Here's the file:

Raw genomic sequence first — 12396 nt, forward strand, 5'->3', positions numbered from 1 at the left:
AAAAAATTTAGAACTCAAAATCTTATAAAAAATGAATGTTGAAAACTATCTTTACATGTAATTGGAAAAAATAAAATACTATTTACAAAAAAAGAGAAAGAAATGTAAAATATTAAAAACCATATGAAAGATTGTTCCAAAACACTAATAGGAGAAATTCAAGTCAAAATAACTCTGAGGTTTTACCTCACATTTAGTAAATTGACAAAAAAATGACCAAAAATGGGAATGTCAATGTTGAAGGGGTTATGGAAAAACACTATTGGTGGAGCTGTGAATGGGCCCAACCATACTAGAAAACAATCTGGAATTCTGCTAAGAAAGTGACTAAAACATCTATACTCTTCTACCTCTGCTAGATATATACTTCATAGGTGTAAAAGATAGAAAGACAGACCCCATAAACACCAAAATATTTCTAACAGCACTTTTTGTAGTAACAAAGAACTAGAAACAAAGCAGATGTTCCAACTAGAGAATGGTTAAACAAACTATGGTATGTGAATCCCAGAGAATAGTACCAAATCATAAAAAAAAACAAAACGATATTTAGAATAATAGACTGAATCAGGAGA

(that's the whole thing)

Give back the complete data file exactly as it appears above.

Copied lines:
Raw genomic sequence first — 12396 nt, forward strand, 5'->3', positions numbered from 1 at the left:
AAAAAATTTAGAACTCAAAATCTTATAAAAAATGAATGTTGAAAACTATCTTTACATGTAATTGGAAAAAATAAAATACTATTTACAAAAAAAGAGAAAGAAATGTAAAATATTAAAAACCATATGAAAGATTGTTCCAAAACACTAATAGGAGAAATTCAAGTCAAAATAACTCTGAGGTTTTACCTCACATTTAGTAAATTGACAAAAAAATGACCAAAAATGGGAATGTCAATGTTGAAGGGGTTATGGAAAAACACTATTGGTGGAGCTGTGAATGGGCCCAACCATACTAGAAAACAATCTGGAATTCTGCTAAGAAAGTGACTAAAACATCTATACTCTTCTACCTCTGCTAGATATATACTTCATAGGTGTAAAAGATAGAAAGACAGACCCCATAAACACCAAAATATTTCTAACAGCACTTTTTGTAGTAACAAAGAACTAGAAACAAAGCAGATGTTCCAACTAGAGAATGGTTAAACAAACTATGGTATGTGAATCCCAGAGAATAGTACCAAATCATAAAAAAAAACAAAACGATATTTAGAATAATAGACTGAATCAGGAGA